Sunday, June 07, 2009

Clueless in Dayton

The exit of NCR from Dayton to Atlanta is terrible news. But the political aftermath in Dayton demonstrates how dysfunctional Rust Belt cities are:

In 2007, Dayton lost more than 2,900 employees with college degrees ages 25 and older — the 13th worst outmigration among metropolitan regions in the nation, according to an analysis by the Brookings Institution. Meanwhile, Atlanta gained nearly 12,400 college-educated workers from that age group — the second best in-migration in the nation.

Much of the brain drain here may be due to job layoffs, but at least part of the blame is the perception among young people that there’s more excitement and vibrancy to be found in bigger cities, said Sean Creighton, executive director of the Southwestern Ohio Council of Higher Education (SOCHE).

“It becomes a chicken-and-egg thing because young creative people are the ones driving the growth in the new economy,” Creighton said. “Companies want to locate where they can find that young talent.”

The framing of the talent problem facing Dayton is atrocious. The people quoted in the article completely miss the mark and mislead the readers. Atlanta's success has almost nothing to do with retaining local graduates. I know this to be true because of all the hype in Georgia about stopping brain drain in that state. Atlanta doesn't have a brain drain problem because of all the talent moving there.

The companion graphic says it all (i.e. Dayton doesn't understand the fix it's in):


Stephen Gross said...

A couple of thoughts...

(1) There's a perception among young people that there's more excitement and vibrancy to be found in bigger cities? My god!? Who would have imagined that such a perception could ever occur? Oh wait... um... big cities are exciting and vibrant. Oh yeah, that's right. I forgot about that part.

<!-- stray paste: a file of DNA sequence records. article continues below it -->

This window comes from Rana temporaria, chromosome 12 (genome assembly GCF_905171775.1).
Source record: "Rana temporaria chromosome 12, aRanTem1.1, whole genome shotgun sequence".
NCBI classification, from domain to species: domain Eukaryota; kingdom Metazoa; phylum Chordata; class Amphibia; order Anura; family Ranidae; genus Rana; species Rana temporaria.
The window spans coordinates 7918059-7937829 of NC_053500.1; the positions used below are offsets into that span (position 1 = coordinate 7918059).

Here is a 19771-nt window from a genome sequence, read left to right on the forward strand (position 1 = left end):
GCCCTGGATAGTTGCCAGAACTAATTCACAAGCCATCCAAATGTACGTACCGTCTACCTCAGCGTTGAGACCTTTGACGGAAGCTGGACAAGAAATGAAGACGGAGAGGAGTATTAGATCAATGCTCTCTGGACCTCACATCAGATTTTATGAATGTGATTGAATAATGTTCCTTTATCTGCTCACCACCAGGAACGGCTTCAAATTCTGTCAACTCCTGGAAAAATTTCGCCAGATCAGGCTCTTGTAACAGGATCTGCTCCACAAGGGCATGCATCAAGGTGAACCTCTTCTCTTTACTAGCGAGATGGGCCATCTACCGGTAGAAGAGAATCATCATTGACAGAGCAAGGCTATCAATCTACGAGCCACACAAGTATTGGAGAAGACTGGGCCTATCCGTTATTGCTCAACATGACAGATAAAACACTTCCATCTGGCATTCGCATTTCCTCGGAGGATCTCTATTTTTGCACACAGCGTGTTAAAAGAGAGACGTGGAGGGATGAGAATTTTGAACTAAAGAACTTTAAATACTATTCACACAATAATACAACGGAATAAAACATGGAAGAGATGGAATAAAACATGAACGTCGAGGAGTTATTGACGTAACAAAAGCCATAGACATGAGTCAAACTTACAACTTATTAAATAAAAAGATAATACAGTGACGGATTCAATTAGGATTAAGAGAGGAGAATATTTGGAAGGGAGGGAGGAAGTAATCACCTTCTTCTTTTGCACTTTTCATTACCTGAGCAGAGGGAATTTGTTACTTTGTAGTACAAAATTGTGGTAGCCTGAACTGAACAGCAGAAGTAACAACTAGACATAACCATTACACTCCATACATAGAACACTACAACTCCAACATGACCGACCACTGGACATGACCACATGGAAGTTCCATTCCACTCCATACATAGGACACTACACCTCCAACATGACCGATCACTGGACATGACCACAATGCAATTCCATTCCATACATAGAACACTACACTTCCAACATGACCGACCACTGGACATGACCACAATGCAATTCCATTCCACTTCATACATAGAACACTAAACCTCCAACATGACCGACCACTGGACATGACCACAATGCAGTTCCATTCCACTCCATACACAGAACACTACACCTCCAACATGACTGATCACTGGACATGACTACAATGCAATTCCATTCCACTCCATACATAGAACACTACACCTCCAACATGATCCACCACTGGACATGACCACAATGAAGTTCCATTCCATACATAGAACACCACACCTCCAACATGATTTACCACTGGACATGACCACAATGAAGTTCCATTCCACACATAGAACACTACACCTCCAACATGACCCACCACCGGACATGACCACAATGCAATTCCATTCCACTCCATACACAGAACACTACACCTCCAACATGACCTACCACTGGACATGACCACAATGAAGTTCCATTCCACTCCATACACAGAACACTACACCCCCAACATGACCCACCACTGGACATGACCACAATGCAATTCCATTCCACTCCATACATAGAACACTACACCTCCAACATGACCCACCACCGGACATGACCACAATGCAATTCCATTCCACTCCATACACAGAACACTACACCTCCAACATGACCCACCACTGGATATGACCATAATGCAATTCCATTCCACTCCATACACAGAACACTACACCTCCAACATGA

(2) The BDI is interesting, but a complicated number. First of all, I don't quite understand why it's necessarily an indicator of student-retention. That is, the percentage of young people attending college might go up because students move into town for school. It also might go up because more local students get into school. It also might go up because more local students move away from town to attend school elsewhere. The percentage of working adults with degrees could go up because those adults obtain more degrees. Or more adults with degrees move into town.

I don't quite understand how to compare those two percentages. Can you elaborate a bit on how to interpret the numbers?

Jim Russell said...

I'm pretty sure that this is the first time I've encountered the BDI. Perhaps I saw it referenced in a report about talent migration. But I don't think you can use it for purposes of comparison. Brookings takes care to disaggregate the talent migration numbers. Apparently, Southwestern Ohio does not.

The number I see commonly referenced is the percentage of the workforce with college degrees. Dayton's problem is that it doesn't attract enough outside talent. Just about any Rust Belt city one could name has that problem.

I'm glad Columbus is included in the graphic. I'd bet that C-bus steals more of Dayton's talent than Atlanta does. I'd also bet that Dayton's out-migration rate is relatively low.

The article is a bunch of hooey.

Jefferey said...

Aside from inter-metropolitan flows Columbus (Franklin County) does recive the highest outmigration from Dayton (within Ohio).

The state that gets the most out-migrants is Florida:

Dayton Outmigration